Overloadable opcodes.

The overloadable opcode (or xext) proposal allows a non standard extension to use a documented 20 + 3 bit (or 52 + 3 bit on RV64) UUID identifier for an instruction for software to use. At runtime, a cpu translates the UUID to a small implementation defined 12 + 3 bit bit identifier for hardware to use. It also defines a fallback mechanism for the UUID's of instructions the cpu does not recognise.

Tl;DR see below for a C description of how this is supposed to work.

It defines a small number N standardised R-type instructions xcmd0, xcmd1, ...xcmd[N-1], preferably in the brownfield opcode space. We usually assume N = 8 (aka log2(8) = 3 in the + 3 above).
Each xcmd takes (in rs1) a 12 bit "logical unit" (lun) identifying a (sub)device on the cpu that implements some "extension interface" (xintf) together with some additional data. Extension devices may be implemented in any convenient form, e.g. non standard extensions of the CPU iteself, IP tiles, or closely coupled external devices.

An xintf is a set of up to N commands with 2 input and 1 output port (i.e. like an R-type instruction), together with a description of the semantics of the commands. Calling e.g. xcmd3 routes its two inputs and one output ports to command 3 on the device determined by the lun bits in rs1. Thus, the N standard xcmd instructions are standard-designated overloadable opcodes, with the non standard semantics of the opcode determined by the lun.

Portable software, does not use luns directly. Instead, it goes through a level of indirection using a further instruction xext. The xext instruction translates a 20 bit globally unique identifier UUID of an xintf, to the lun of a device on the cpu that implements that xintf. The cpu can do this, because it knows (at manufacturing or boot time) which devices it has, and which xintfs they provide. This includes devices that would be described as non standard extension of the cpu if the designers had used custom opcodes instead of xintf as an interface. If the UUID of the xintf is not recognised at the current privilege level, the xext instruction returns the special lun = 0, causing any xcmd to trap. Minor variations of this scheme (requiring two more instructions xext0 and xextm1) cause xcmd instructions to fallback to always return 0 or -1 instead of trapping.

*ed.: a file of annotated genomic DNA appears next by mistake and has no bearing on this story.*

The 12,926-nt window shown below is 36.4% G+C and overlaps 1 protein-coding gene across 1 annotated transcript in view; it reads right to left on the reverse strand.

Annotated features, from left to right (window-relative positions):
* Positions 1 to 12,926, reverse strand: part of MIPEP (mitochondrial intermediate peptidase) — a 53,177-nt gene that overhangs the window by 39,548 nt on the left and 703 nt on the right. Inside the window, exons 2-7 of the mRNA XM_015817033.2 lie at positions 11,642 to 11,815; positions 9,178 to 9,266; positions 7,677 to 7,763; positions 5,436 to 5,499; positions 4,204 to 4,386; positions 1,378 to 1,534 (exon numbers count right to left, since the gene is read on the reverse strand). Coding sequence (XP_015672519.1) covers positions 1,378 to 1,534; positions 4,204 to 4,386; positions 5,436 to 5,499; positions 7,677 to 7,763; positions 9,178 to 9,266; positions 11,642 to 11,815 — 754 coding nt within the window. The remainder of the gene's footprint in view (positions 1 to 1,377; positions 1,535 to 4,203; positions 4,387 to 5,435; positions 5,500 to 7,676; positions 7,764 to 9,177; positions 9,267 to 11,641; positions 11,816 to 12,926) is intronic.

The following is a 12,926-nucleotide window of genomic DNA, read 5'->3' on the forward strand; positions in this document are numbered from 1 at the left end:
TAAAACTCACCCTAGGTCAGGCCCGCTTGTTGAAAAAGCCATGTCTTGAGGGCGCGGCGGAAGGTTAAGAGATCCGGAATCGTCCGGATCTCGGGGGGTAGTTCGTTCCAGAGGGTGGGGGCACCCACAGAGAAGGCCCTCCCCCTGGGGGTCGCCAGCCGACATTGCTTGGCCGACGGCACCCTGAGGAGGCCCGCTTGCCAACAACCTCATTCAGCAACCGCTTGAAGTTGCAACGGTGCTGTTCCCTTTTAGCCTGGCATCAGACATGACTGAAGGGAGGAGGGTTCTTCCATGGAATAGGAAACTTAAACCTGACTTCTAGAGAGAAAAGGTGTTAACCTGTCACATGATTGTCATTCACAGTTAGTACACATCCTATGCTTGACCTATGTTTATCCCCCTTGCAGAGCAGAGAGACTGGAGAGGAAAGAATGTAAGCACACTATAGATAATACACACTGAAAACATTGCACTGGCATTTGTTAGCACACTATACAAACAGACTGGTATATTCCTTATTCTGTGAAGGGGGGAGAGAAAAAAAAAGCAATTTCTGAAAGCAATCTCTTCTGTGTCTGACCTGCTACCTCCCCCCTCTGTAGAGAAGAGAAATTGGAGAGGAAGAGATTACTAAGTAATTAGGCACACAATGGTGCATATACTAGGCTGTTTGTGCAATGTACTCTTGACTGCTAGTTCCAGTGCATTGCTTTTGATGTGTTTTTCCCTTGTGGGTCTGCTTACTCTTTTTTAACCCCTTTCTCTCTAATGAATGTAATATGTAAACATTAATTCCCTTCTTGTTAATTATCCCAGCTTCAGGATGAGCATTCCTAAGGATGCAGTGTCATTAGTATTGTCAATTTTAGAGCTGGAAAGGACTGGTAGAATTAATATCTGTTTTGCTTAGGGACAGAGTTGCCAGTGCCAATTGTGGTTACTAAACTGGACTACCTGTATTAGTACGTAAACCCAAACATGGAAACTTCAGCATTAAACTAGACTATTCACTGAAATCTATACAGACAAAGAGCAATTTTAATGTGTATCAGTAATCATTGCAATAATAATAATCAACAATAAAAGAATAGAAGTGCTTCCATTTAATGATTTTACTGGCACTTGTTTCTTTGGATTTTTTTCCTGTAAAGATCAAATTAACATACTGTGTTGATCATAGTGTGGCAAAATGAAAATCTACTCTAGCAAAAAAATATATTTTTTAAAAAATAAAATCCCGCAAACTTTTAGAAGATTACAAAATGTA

Remark1: the main difference with a previous "ioctl like proposal" is that UUID translation is stateless and does not use resources. The xext instruction neither initialises a device nor builds global state identified by a cookie. If a device needs initialisation it can do this using xcmds as init and deinit instructions. Likewise, it can hand out cookies (which can include the lun) as a return value .

Remark2: Implementing devices can respond to an (essentially) arbitrary number of xintfs. Hence, while an xintf is restricted to N commands, an implementing device can have an arbitrary number of commands. Organising related commands in xintfs, helps avoid UUID space pollution, and allows to amortise the (small) cost of UUID to lun translation if related commands are used in combination.

== Description of the instructions ==

xcmd0 rd, rs1, rs2
xcmd1 rd, rs1, rs2
xcmdN rd, rs1, rs2
  • rs1 contains a 12 bit "logical unit" (lun) together with xlen - 12 bits of additional data.
  • rs2 is arbitrary

For e.g xmd3, route the inputs rs1, rs2 and output port rd to command 3 of the (sub)device on the cpu identified by the lun bits of rs1.

after execution: * rd contains the value that of the output port of the implementing device

xext  rd, rs1, rs2
xext0 rd, rs1, rs2
xextm1 rd, rs1, rs2
  • rs1 contains --a UUID of at least 20 bit in bit 12 .. XLEN of rs1 identifying an xintf. --the sequence number of a device at the current privilege level on the cpu implementing the xintf in bit 0..11 . In particular, if bit 0..11 is zero, the default implemententation is requested.
  • rs2 is arbitrary (but bit XLEN-12 to XLEN -1 is discarded)

after execution, if the cpu recognises the UUID and device at the current privilege level, rd contains the lun of a device implementing the xintf in bit 0..11, followed by bit 0.. XLEN - 13 of rs2. if the cpu does not recognise the UUID and device it returns the numbers 0 (for xext), 1 (for xext0) or 2 (for xextm1), in particular bit 12.. XLEN are 0.

The net effect is that, when the CPU implements an xintf with UUID 0xABCDE a sequence like

//fake UUID of an xintf
lui   rd 0xABCDE
xext  rd rd rs1
xcmd0 rd rd rs2